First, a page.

Dual Naming Project
In Kaurna language, our Women's and Children's Hospital (WCH) is described as a place of health that cares for women, babies, children and young people.
In Kaurna language, our Women's and Children's Hospital/Ngangkiku Ngartuku Kukuwardli is described as a place of health that cares for women, babies, children and young people.
As part of our commitment to create a more culturally safe space for Aboriginal women, babies, children, young people and their families, we include a Kaurna interpretation and translation on signage at the WCH.
This aims to create a culturally inviting, safe, warm, friendly and welcoming environment for Aboriginal families accessing our services whilst educating and raising awareness of Aboriginal culture, language and history amongst our community. The Kaurna language interpretation and translation acknowledges the strong connection to country and pays respect to the traditional owners of the land on which our hospital stands.
WCHN acknowledges and thanks to Kaurna Warra Karrpanthi for providing these names and audio files. The audio files below are approved for use in WCHN publications only.
Listen to the Kaurna translations on your phone with the WCHN Culture App
Listen to the Kaurna translation on your phone with the WCHN Culture app.
To listen to the audio of the Kaurna language from your phone, download the app from the Apple App Store. Scan the Kaurna sign that you would like to hear the pronunciation for.
Having language spoken over country is a powerful way of acknowledging the connection Aboriginal people continue to have with this land. These tools will help provide a welcoming and safe space for the entirety of the Women’s and Children’s community.
Audio of Kaurna translations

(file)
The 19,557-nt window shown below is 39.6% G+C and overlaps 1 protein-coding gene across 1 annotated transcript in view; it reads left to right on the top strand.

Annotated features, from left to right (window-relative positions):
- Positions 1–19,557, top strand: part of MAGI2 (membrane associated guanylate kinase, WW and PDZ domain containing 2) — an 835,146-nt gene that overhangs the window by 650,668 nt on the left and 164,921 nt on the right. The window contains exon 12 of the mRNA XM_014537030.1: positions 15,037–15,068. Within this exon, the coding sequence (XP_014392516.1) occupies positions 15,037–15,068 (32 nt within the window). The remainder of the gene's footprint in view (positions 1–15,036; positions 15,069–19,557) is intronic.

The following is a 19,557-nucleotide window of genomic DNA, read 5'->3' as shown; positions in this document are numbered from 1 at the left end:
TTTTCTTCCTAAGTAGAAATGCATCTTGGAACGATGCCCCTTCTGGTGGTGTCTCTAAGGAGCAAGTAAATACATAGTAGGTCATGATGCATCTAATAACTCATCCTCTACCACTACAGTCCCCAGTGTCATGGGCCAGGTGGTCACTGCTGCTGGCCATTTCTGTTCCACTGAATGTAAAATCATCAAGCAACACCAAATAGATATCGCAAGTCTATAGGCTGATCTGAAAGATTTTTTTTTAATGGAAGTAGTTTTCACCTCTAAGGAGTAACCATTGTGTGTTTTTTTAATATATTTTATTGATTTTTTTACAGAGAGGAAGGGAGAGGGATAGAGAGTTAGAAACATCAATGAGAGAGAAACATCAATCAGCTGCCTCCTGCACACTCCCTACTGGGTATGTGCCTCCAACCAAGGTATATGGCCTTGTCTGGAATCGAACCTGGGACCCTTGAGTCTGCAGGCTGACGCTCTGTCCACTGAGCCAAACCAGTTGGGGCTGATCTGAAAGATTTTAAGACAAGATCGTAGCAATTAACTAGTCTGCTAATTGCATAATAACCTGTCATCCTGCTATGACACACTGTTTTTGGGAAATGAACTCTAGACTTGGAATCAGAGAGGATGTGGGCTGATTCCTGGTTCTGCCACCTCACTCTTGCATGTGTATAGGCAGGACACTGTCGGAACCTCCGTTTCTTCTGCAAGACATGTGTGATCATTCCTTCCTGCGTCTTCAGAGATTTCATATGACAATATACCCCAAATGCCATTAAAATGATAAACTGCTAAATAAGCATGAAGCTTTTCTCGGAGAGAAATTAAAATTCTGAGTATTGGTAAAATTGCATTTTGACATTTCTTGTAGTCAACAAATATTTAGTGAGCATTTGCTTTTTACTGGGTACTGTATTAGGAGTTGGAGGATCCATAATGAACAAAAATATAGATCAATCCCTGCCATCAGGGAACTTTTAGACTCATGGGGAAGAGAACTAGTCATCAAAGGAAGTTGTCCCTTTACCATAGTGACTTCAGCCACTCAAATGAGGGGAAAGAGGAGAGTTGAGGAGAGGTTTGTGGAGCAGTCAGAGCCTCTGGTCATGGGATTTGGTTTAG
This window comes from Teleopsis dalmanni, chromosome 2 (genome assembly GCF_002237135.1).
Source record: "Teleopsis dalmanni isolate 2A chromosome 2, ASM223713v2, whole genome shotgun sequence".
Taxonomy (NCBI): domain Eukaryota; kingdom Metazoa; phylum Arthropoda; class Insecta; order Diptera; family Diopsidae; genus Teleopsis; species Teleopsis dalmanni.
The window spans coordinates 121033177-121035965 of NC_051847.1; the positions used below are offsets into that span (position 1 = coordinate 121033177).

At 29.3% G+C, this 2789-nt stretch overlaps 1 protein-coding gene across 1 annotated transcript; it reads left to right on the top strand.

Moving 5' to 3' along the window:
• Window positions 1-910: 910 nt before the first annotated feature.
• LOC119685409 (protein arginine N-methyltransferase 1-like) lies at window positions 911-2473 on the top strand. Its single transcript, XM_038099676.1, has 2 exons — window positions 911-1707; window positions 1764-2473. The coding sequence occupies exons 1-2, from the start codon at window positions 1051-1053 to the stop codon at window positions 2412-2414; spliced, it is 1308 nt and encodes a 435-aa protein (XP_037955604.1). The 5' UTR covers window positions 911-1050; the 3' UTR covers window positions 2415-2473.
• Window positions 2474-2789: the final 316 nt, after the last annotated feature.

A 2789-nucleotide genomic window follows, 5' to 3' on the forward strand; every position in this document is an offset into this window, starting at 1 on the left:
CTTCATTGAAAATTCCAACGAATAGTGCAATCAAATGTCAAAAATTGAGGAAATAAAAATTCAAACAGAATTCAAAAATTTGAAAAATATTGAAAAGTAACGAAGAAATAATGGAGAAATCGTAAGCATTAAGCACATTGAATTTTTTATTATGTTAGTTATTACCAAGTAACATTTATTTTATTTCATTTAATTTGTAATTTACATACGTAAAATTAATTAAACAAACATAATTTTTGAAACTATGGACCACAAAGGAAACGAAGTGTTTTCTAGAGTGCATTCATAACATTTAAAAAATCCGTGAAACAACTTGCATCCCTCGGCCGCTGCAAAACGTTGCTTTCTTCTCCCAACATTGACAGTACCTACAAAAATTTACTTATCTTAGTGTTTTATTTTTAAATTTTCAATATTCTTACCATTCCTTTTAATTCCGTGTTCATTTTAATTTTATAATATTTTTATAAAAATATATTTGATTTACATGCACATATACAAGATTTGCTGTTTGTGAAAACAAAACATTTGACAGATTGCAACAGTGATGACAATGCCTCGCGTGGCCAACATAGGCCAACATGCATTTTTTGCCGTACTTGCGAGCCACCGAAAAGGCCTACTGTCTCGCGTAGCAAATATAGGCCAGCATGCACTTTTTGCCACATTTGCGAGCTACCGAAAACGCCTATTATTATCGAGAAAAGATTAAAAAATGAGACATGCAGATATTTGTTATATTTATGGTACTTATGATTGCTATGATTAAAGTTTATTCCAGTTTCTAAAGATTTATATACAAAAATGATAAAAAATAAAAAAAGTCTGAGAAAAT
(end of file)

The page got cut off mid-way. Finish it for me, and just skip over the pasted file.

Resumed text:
The Women's and Children's Health Network
Caring for Women and Children
The Women’s and Children’s Hospital
A place of health that cares for women during pregnancy and birthing, babies, children and young people
Canteen / Café on level 2 on the WCH
Place of food, eating, physical nourishment
Place of quietness, stillness and peace for reflection and contemplation
Children’s Entrance, Main Entrance Kermode St
Entrance to a place of healing and care for children and young people’s health
Women’s Entrance, Main Entrance Brougham St
Entrance to a place of care for women during pregnancy or of birth – visiting mothers with new babies
Accessed mainly by ambulance services
Play Room – a place of fun for very sick children
Place of learning and education
Toilets / Bathrooms
Place of Leadership and Decision-making.
Aboriginal Family Birthing Unit
Caring for Aboriginal women during pregnancy a program based on Aboriginal Culture Grandmothers Law
Paediatric Emergency Department
A place of immediate healing and care place. Responding to the emergency health needs of children
Medical Day Unit
Caring for children
Renal Dialysis Unit
A place that responds to the specific needs of the Kidneys (Renal) care for children and young people
Place of birthing and care
Post Natal Ward
Caring for Mother and baby after birth – where families gather to celebrate birth
Women’s Outpatient Service
Caring for women during pregnancy
Neonatal Nurseries (NICU and SCBU)
Place of special care for infants/newborns
Healing house/shelter - place of medicines
Queen Victoria Lecture Theatre
Place of learning, education and sharing
Allan Crompton Boardroom
Place of coming together, sharing, talking and decision making
CET Training Rooms
Place of learning, discussions, sharing and education
Aboriginal Liaison Unit
Together in partnership
Acknowledgement statement and disclaimer
The Women’s and Children’s hospital is located on the traditional lands of the Kaurna people.
Throughout the Women’s and Children’s Hospital the dual naming signage uses the language of the Kaurna people as traditional custodians of Adelaide and the Adelaide plains. The WCHN also acknowledges that certain words or phrases may have different meaning for other language groups and cultures.
Aboriginal people should be aware that in some cases, some words may cause offense.